My understanding is that the leadership of the Maine Senate and House will choose to vote on one ore more of the bills from among the three versions voted out. If they choose different versions, or if there are amendments added in either vote, the bill would then go to a conference committee for work to become a final version that can be voted on in both houses then, if passed, sent on to the Governor for his signature or veto. Stay tuned.
Many of you attended one of the three raw milk meetings we had across the state the last couple months. We are currently planning to have a meeting of all licensed processors at the Dept of Ag with a tentative date of April 16. We hope that this meeting can answer questions about what testing is done in Augusta (and that is the reason why we are having the meeting in Augusta so that Linda Stahlnecker is able to be with us to answer questions), what type of testing is available in Orono for mastitis and sanitation issues, updated information on food safety issues, open discussion with the milk inspectors and a chance to talk with the person responsible for the milk program. A key part of the day is devoted to answering questions that you have.
My request to you is that I am looking for pictures of animal housing, milking parlors, milking stands, stanchion setups, bulk tank rooms, milk cans, milk storage, cheeserooms, vats and cold storage to answer questions about licensed facilities and how they carry on their milking and processing. If you are willing to provide pictures from your operation and can email me photos from your phone, camera, etc. I would appreciate it very much. I can visit farms, but I am trying to reduce travel costs.
If you have questions/concerns, please let me know.
University of Maine Cooperative Extension
A public hearing before the Maine Legislature’s Joint Standing Committee on Agriculture, Conservation and Forestry for LD 1786 “An Act To Allow the Sale of Unregulated Farm-produced Dairy Products at the Site of Production” has been scheduled for
Tuesday, March 04, 2014, 1:00 PM, Cross Building, Room 214, Augusta, ME
You may testify at the public hearing or submit written testimony. Written testimony should be sent to the appropriate committee at: 100 SHS, Augusta, Maine 04333-0100. Persons with special needs who wish to attend a Legislative hearing and require accommodations should notify the Legislative Information Office as soon as possible: 207-287-1692, TTY 207-287-6826, FAX 207-287-1580, email@example.com
Fuzzy Udder Creamery just moved to Whitefield Maine! Cheesemaker, farmer, and activist Jessie Dowling makes a variety of fresh and aged cheeses made from cow, goat, and sheep’s milk. Jessie is so excited to be opening her new creamery at the former home of Townhouse Creamery in Whitefield Me. The cheeseroom is three times the size of her former one in Unity. Jessie has a small herd of sheep and goats, and buys in organic jersey cow milk from nearby farms. She makes fresh hand-stretched mozzarella, brie, fresh sheep and goat cheese, ash layered soft-ripened cheese, washed rinds, tomme, gouda, alpine style, baby provolone and sheep’s milk yogurt. Check out Fuzzy Udder’s website to find out more about Jessie’s cheese and where you can find it!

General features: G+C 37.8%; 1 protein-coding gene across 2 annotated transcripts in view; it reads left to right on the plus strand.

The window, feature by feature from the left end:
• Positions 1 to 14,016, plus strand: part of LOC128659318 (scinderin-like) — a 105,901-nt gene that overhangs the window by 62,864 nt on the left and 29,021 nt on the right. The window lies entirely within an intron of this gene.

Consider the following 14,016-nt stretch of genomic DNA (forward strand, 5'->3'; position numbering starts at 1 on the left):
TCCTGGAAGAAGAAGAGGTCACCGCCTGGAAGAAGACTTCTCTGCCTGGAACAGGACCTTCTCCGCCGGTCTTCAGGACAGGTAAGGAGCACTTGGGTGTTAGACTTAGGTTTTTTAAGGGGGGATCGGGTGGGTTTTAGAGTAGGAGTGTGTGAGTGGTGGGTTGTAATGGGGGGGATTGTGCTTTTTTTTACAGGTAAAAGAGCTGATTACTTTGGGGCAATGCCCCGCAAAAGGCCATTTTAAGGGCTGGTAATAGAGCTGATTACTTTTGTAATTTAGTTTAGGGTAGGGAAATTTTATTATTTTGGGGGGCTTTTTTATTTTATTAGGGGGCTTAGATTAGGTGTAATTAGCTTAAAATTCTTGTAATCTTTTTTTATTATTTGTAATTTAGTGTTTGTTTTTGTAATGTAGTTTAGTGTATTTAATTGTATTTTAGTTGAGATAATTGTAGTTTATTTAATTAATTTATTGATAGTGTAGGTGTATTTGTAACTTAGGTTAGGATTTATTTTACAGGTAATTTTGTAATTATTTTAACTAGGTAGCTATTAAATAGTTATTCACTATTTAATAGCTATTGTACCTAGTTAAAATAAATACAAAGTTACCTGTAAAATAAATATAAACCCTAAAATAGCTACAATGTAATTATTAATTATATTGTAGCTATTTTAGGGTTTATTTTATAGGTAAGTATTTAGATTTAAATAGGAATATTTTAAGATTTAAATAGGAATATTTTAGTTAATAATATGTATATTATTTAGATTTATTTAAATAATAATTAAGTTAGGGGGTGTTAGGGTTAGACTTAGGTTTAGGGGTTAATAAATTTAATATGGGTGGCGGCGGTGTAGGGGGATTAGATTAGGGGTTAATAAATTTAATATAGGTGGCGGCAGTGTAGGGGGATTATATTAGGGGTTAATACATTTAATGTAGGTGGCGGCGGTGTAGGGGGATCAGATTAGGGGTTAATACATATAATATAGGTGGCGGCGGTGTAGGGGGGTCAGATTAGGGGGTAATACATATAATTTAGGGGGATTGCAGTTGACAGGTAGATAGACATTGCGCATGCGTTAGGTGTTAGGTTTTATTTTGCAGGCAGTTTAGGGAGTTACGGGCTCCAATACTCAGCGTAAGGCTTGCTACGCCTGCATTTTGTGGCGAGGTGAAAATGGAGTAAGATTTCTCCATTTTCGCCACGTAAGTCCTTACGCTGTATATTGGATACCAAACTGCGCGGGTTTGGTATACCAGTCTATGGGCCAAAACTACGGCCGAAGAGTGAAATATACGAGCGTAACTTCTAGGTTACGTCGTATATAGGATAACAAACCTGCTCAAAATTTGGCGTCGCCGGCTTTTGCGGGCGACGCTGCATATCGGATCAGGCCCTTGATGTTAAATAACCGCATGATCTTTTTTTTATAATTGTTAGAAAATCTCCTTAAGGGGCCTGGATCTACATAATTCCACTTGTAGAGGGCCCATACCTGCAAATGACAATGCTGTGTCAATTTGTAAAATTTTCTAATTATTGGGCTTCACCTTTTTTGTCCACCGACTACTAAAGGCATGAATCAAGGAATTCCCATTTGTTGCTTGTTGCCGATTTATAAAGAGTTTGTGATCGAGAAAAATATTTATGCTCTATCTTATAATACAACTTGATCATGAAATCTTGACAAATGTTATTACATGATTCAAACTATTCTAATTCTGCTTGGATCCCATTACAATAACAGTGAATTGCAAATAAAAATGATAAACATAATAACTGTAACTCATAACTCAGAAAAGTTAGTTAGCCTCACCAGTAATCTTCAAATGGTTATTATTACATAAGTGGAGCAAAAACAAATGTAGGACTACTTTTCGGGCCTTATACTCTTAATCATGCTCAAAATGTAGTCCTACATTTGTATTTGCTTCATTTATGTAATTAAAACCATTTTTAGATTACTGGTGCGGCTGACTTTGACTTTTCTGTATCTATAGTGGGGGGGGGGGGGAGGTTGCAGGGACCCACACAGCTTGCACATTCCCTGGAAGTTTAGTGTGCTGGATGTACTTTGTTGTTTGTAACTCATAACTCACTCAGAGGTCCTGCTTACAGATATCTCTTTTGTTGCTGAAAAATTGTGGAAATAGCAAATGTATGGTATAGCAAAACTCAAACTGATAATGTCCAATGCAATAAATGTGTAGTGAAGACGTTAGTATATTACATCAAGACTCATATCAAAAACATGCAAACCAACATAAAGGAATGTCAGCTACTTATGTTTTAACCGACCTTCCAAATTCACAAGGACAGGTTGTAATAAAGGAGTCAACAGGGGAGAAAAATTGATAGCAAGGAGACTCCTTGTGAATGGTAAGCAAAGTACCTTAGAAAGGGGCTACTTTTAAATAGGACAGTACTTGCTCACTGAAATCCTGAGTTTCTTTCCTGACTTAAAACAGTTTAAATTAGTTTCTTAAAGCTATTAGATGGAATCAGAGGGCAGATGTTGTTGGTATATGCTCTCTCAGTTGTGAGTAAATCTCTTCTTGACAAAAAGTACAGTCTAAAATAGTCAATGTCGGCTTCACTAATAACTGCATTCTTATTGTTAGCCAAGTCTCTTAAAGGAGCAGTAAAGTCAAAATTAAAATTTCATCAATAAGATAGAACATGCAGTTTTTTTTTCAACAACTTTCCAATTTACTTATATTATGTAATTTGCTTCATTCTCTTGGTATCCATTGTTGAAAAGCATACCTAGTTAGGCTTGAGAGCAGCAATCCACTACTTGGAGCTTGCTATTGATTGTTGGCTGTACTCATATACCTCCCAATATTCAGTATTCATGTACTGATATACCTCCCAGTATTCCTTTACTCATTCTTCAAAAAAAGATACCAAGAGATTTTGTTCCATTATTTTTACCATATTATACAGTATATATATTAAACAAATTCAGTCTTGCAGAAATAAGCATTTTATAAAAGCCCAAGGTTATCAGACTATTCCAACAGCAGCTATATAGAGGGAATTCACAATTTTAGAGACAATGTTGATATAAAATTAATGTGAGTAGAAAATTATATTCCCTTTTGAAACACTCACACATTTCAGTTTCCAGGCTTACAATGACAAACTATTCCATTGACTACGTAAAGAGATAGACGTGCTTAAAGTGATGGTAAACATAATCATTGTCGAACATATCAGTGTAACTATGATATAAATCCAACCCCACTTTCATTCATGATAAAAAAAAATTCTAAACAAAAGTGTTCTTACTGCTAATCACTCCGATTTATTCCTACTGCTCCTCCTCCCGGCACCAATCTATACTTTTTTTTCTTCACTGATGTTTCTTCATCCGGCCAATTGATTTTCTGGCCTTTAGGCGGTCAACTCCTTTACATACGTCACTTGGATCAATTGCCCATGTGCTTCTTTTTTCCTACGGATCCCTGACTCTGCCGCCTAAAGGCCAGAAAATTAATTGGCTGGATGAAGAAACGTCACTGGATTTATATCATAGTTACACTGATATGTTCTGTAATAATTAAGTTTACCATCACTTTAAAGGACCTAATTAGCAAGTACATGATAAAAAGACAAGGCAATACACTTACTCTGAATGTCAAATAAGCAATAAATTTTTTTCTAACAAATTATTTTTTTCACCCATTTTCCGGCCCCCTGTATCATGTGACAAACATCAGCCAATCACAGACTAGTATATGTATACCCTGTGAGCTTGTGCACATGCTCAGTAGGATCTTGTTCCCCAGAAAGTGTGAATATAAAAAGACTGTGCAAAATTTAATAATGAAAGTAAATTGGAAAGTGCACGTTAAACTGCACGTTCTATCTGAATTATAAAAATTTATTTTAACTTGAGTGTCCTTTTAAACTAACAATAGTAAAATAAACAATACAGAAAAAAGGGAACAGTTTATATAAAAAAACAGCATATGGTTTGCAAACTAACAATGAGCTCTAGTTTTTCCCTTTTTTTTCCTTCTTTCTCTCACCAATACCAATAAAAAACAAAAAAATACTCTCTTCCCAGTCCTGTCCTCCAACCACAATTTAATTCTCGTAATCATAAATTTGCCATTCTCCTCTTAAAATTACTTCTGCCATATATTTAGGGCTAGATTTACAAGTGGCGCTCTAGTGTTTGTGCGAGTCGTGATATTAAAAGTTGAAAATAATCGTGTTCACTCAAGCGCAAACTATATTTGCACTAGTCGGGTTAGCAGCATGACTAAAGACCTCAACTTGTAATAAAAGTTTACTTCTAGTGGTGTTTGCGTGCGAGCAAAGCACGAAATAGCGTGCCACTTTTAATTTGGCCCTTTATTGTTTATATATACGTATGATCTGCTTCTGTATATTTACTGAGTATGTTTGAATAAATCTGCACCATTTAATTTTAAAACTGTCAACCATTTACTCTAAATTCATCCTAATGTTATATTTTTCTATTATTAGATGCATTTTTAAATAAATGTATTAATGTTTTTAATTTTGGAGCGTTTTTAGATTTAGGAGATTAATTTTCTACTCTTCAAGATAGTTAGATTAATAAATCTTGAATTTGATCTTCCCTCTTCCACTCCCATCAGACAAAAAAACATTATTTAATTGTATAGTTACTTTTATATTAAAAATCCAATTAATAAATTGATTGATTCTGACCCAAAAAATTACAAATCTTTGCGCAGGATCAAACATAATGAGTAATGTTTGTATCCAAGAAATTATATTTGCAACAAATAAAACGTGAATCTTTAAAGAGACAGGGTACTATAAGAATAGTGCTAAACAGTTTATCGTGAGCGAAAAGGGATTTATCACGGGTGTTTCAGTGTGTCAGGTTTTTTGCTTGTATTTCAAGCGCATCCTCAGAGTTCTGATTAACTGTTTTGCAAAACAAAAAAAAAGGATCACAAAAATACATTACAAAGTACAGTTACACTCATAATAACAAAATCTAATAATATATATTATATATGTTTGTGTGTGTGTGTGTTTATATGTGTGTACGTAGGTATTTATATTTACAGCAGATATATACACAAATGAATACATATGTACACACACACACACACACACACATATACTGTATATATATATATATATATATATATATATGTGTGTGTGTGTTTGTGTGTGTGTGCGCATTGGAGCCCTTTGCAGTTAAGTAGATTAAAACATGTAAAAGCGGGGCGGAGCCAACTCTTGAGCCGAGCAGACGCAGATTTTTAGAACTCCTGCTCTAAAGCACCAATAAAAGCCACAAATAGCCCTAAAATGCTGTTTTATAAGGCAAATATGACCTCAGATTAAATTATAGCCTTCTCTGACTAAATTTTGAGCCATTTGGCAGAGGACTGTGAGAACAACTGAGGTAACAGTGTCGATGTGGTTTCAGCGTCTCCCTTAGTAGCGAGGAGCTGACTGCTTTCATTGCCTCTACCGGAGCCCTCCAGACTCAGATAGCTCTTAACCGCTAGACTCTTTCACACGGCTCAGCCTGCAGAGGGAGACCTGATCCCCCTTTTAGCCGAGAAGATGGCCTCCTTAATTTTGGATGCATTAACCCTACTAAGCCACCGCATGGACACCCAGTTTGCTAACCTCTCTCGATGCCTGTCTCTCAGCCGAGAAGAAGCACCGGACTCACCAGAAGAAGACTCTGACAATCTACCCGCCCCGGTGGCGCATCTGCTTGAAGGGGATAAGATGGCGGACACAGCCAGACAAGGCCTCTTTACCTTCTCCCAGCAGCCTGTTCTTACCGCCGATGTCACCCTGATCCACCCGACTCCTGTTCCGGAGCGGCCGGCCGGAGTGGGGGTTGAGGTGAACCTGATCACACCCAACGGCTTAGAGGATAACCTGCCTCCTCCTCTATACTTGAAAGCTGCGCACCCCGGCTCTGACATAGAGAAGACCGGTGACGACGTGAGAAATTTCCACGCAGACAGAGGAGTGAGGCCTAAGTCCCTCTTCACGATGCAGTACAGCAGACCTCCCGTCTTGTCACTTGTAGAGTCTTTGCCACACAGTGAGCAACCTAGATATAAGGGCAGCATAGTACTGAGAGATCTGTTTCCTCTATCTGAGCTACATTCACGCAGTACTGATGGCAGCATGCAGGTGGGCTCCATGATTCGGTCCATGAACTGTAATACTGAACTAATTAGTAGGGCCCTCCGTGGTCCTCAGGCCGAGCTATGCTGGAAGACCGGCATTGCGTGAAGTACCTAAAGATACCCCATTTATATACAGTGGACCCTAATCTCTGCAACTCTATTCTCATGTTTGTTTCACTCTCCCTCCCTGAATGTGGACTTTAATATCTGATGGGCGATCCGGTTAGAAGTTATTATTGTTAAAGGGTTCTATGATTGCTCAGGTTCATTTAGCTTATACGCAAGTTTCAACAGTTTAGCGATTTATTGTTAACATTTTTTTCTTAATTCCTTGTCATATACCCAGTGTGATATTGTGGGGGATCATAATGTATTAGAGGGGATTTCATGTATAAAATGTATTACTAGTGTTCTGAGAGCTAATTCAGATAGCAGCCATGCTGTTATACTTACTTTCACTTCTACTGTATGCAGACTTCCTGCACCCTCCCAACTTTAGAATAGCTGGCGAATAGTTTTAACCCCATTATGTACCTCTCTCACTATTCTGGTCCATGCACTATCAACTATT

35 Townhouse Road
Whitefield ME 04353
The University of Maine Cooperative Extension in Waldo County is presenting “Rural Living Days” on
Saturday, March 29th between 8:30am and 3pm
Eric Rector, President of the Maine Cheese Guild and cheese maker at Monroe Cheese Studio, will give an introduction to cheese making workshop titled “Queso Presto!” in the early session beginning at 9am:
Cheese making can be quite mysterious because it involves using a few unusual ingredients to turn liquids into solids. Cheese making also can take a lot of time: usually a day of work just to get the initial stage of fresh (but bland) cheese, and then weeks/months/years of aging before that turns into something completely different. Rector will talk about all cheeses and what makes them different, and he will show you how to make a quick and tasty cheese in an hour, and describe milk’s “leap toward immortality”.
To learn more about this session, all of the sessions at Rural Living Days, and to register on-line, follow this link.